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The electron microscope has been used to study the normal structure of the motor cortex (area 4 of Brodmann) and area 3b of the somatic sensory cortex in the monkey. The termination of the thalamo-cortical and commissural afferent fibres to both cortical areas, and the association connections to the motor cortex from the somatic sensory cortex and area 6 have been studied in experimental material. Because previous electron microscope studies have been mostly of sensory or parietal cortical areas the emphasis throughout this study has been on the structure and connections of the motor cortex and the somatic sensory cortex has been studied primarily to give a comparison with a different cortical area. The general ultrastructural appearance of the motor cortex and area 3b of the somatic sensory cortex is remarkably similar. The neuropil of all layers consists predominantly of axon terminals and dendritic spines together with dendritic shafts, myelinated and unmyelinated axons. Layer I of both cortical areas contains a plexus of myelinated axons which was shown by light and electron microscopy to be markedly more dense in the motor cortex than in the somatic sensory cortex, although the diameters of the myelinated axons in both areas were similar. In layers II and III there are numerous neurons between which run vertical lengths of apical dendrite and these layers contain relatively few myelinated axons compared to the deeper layers of the cortex. Layer IV, in both the motor and somatic sensory cortices, contains conspicuous stellate cell somata which receive large numbers of synapses and in the motor cortex these extend both above and below the narrow layer IV which is conventionally described. There is a considerable increase in the number of myelinated axons at and below this level in the cortex and in sections of layer IV cut parallel to the pial surface the apical dendrites which run vertically through layer IV may be seen to occur in bundles of six to twelve dendrites. Layer V contains the prominent Betz cells and similar, but smaller, large pyramidal cells are present in layer V of the somatic sensory cortex. Both layers V and VI contain predominantly pyramidal and fusiform cells and these layers in the motor cortex are considerably thicker than in the somatic 'sensory cortex, this difference accounting for most of the difference in overall thickness between the two cortical areas. Pyramidal and stellate cell types have previously been recognised in the neocortex with the electron microscope. A detailed study has been made here of the neuronal somata in the sensori-motor cortex. Pyramidal cells in the motor cortex are very similar to those described previously in sensory and parietal cortical areas. The largest pyramidal cells in area 4, the Betz cells of layer V, are up to 50 andmu; in transverse diameter. Although basically resembling smaller pyramidal cells, the nucleus of a Betz cell often has a complex indentation and is smaller in relation to the overall size of the cell soma than, is that of a smaller, pyramid and the cytoplasm of Betz cells contains discrete clumps of endoplasmic reticulum. As with other pyramidal cells, the synapses on to Betz cell somata are all of the symmetrical type. Previous descriptions of stellate cells have been of cells receiving a high density of axosomatic synapses of both the asymmetric and symmetrical type. Cells like this are found both in the motor and somatic sensory cortices and have been termed here large stellate cells. In addition to their high density of axosomatic synapses, they have abundant cytoplasm full of organelles and usually containing stacks of endoplasmic reticulum. Their dendrites similarly receive a high density of asymmetric and symmetrical synapses and contain prominent organelles and have a moderately varicose shape. Large stellate cells occur predominantly in layer IV in area 3b but in the motor cortex they are also found commonly in the lower part of layer III and the upper part of layer V. A third class of neuron has been described in both the motor and somatic sensory cortices and cells of this type have been termed small stellate cells. These receive a low density of axosomatic synapses, but some of these are of the asymmetric type, and they have sparse cytoplasm with few organelles. They have a small rounded or fusiform soma, they frequently have a dark nucleus, they have no apical dendrite and their axon initial segments are thin and may be directed towards the cortical surface. Most of the rounded small stellate cells occur in layer II whereas those with fusiform somata occur more in the deeper layers of the cortex. A quantitative study was made of the cells in a strip of the same width running through the full depth of the cortex in both cortical areas. The absolute numbers of cells in the strips of the motor and somatic sensory cortices were very similar as were the proportions of each type of neuron, 72% being pyramidal in each area with 21% being small stellate and 7% being large stellate in the motor cortex and 23% small stellate and 5% large stellate in area 3b. The quantitative study also provided evidence that large and small stellate cells form two distinct populations rather than being a continuum. The axon initial segments of cells of all three types have a membrane undercoating and bundles of neurotubules. Those of pyramidal cells are directed towards the white matter whereas those of large and small stellate cells often run obliquely or towards the cortical surface and may be curved. Pyramidal initial segments may have spines which receive symmetrical synapses as do the shafts of the initial segments. The full length of the initial segment was studied for fourteen pyramidal and two large stellate cells. All gave rise to myelinated axons although two pyramidal cells had lengths of unmyelinated axon between the initial segment and myelinated axon. One of these lengths of unmyelinated axon made an asymmetric synapse on to a dendrite just after losing its initial segment features. Quantitative analysis of these complete initial segments showed that, whereas the diameter of the initial segment and the axon it gave rise to were approximately proportional to the size of the parent cell soma over a considerable range of cell diameters, the length of the initial segment appeared to be unrelated to either its diameter or the size of its parent soma but varied between 30 andmu; and 55 andmu; apparently at random. Synapses were evenly distributed along the full length of the complete pyramidal initial segments, but the density of synapses on the initial segments of supragranular pyramids was about three times that on those of infragranular pyramids and cisternal organs were similarly more frequent in the initial segments of supragranular pyramids. Both cisternal organs in axon initial segments and subsurface cisternae in cell somata and dendrites have been found to be related to axon terminals making symmetrical synapses on to these same structures. The cisternal organ or the dense plate of the subsurface cistern is closely apposed to the overlying plasma membrane opposite the non-synaptic part of the symmetrical axon terminal and the membranes of both the terminal and initial segment, soma or dendrite may show some degree of specialisation at this site, The dense plates of both cisternal organs and subsurface cisternae are specifically stained by ethanolic phosphotungstic acid, thus resembling the spine apparatus, and it is suggested that the role of all three structures is similar.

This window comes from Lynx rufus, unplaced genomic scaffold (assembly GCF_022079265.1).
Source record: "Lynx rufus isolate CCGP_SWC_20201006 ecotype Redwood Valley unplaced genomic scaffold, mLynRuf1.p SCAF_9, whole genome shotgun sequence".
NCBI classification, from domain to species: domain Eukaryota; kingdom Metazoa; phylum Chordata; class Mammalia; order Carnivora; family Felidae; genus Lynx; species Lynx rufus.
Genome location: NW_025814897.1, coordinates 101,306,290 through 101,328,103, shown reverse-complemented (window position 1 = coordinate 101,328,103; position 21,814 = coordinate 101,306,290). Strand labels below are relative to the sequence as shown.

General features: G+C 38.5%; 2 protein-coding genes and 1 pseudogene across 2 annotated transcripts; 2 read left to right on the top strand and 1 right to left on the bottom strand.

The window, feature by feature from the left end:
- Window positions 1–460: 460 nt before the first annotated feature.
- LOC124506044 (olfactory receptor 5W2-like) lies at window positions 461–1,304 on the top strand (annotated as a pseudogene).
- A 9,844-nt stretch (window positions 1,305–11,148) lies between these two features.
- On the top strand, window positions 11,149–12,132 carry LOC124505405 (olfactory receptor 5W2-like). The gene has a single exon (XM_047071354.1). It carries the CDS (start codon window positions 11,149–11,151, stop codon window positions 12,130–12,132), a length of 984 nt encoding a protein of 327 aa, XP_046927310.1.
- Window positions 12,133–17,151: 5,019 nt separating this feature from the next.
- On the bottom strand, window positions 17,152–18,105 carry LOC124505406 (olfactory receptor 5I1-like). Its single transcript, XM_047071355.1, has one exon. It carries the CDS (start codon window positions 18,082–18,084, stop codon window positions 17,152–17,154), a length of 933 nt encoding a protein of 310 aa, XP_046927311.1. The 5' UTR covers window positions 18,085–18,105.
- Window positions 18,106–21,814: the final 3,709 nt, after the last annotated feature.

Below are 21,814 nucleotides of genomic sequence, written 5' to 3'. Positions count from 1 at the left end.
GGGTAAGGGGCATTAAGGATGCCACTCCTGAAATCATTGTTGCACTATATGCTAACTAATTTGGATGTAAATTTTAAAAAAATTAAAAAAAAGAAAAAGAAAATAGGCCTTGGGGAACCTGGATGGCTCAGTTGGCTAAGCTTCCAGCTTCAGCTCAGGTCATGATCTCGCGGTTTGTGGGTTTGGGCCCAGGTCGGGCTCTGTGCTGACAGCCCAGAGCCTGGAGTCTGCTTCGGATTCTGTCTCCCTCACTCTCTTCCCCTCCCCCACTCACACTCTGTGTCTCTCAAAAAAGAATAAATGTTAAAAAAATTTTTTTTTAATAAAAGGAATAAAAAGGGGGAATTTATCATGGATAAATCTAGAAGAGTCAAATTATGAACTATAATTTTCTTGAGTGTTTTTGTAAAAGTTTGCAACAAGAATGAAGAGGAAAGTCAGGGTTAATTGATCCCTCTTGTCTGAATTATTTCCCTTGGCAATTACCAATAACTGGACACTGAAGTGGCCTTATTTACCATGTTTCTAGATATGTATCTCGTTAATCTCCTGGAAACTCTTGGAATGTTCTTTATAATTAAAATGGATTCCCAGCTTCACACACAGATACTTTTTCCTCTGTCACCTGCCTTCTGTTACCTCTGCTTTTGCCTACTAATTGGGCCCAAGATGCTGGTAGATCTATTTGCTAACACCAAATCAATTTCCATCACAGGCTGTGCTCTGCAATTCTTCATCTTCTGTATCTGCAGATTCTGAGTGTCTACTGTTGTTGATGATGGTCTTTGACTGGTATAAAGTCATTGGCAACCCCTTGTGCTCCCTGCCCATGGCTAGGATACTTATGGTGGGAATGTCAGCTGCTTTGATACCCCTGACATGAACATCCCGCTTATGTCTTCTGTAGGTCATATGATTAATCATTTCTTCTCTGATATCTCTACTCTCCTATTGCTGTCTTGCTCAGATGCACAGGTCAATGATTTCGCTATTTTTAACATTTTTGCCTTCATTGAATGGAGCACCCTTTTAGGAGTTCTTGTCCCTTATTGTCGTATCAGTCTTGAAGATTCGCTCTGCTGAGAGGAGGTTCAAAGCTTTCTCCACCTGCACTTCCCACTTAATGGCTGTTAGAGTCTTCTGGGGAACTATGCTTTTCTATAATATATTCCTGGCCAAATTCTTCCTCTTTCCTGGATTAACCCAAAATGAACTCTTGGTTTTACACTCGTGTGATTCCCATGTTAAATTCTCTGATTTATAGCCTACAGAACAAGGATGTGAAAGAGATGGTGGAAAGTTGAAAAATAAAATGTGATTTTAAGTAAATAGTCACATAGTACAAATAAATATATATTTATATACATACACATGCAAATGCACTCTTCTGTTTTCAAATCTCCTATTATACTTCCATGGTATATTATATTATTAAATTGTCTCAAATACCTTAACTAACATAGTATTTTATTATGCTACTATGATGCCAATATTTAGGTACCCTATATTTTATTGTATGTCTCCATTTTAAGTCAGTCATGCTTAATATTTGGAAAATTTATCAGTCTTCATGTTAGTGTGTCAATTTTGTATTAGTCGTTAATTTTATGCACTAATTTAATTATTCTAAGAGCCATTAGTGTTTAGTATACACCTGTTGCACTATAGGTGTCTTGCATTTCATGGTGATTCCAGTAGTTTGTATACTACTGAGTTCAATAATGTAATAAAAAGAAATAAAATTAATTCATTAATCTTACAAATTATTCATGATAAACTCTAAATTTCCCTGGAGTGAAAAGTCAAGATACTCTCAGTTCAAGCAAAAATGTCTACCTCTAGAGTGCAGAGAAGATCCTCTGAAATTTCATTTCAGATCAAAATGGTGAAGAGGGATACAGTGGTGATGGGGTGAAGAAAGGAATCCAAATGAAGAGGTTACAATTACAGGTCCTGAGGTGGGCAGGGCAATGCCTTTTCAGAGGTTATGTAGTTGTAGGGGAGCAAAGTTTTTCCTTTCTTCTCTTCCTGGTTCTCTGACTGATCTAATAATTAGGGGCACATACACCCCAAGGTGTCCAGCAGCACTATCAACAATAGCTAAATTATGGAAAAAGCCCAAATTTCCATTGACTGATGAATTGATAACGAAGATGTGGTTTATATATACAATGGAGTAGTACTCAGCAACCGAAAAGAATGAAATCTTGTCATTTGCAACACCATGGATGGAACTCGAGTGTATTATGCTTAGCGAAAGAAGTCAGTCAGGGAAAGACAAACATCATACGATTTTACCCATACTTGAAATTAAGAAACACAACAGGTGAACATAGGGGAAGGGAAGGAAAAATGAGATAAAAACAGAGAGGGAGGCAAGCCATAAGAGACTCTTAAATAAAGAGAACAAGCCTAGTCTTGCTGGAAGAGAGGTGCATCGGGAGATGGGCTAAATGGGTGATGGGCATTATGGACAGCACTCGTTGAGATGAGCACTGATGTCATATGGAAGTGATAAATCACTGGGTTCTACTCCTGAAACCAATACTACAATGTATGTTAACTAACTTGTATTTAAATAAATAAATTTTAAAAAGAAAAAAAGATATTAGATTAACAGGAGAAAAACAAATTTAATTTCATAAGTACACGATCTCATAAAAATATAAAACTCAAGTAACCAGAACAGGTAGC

Supervisor: Powell, T. P. S. Sponsor: Not available
Qualification Name: Thesis (Ph.D.) Qualification Level: Doctoral
EThOS ID:  DOI: Not available